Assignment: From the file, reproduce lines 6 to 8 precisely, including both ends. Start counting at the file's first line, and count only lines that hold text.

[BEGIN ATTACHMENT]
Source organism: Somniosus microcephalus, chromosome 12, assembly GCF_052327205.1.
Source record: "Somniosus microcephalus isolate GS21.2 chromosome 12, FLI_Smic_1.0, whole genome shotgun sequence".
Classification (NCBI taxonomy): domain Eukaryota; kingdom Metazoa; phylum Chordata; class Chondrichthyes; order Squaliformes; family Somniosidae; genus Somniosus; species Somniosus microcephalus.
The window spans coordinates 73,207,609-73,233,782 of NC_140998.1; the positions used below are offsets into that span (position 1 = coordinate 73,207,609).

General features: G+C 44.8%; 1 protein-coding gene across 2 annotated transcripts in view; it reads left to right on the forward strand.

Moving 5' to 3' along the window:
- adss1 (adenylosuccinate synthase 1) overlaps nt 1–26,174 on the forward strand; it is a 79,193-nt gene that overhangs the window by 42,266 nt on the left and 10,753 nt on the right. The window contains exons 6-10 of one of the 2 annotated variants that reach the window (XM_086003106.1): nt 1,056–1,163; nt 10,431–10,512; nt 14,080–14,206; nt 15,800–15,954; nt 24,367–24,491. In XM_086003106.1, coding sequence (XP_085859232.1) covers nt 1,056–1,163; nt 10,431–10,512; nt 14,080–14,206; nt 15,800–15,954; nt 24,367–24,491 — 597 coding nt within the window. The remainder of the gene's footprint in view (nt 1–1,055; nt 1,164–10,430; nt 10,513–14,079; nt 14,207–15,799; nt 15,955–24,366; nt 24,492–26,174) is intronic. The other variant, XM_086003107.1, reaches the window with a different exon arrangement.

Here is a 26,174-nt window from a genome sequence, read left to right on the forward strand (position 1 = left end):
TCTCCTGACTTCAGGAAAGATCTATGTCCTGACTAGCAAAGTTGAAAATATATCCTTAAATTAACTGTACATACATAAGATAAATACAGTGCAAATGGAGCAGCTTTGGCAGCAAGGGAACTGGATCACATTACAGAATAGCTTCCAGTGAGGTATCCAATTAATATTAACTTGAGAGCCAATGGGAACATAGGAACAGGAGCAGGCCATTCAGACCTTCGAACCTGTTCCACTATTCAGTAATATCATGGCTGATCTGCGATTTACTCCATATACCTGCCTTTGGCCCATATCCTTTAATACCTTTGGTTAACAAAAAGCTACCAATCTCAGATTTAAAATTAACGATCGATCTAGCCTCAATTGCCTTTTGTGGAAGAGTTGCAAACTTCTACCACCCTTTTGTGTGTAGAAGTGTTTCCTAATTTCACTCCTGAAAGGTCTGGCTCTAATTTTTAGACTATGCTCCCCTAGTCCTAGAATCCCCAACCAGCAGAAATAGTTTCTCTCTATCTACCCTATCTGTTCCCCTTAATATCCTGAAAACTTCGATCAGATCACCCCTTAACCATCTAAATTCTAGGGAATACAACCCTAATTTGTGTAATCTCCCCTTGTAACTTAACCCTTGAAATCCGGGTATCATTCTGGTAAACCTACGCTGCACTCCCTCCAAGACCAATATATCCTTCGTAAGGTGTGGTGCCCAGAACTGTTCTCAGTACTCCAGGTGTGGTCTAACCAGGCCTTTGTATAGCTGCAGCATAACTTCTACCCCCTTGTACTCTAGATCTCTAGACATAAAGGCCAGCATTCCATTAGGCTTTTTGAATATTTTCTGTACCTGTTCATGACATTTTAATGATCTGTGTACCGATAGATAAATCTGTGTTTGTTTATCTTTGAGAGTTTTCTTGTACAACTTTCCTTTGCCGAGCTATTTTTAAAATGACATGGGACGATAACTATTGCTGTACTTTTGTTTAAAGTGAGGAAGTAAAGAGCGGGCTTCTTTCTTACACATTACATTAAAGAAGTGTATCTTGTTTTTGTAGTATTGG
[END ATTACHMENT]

Moving 5' to 3' along the window:
- adss1 (adenylosuccinate synthase 1) overlaps nt 1–26,174 on the forward strand; it is a 79,193-nt gene that overhangs the window by 42,266 nt on the left and 10,753 nt on the right. The window contains exons 6-10 of one of the 2 annotated variants that reach the window (XM_086003106.1): nt 1,056–1,163; nt 10,431–10,512; nt 14,080–14,206; nt 15,800–15,954; nt 24,367–24,491. In XM_086003106.1, coding sequence (XP_085859232.1) covers nt 1,056–1,163; nt 10,431–10,512; nt 14,080–14,206; nt 15,800–15,954; nt 24,367–24,491 — 597 coding nt within the window. The remainder of the gene's footprint in view (nt 1–1,055; nt 1,164–10,430; nt 10,513–14,079; nt 14,207–15,799; nt 15,955–24,366; nt 24,492–26,174) is intronic. The other variant, XM_086003107.1, reaches the window with a different exon arrangement.

Here is a 26,174-nt window from a genome sequence, read left to right on the forward strand (position 1 = left end):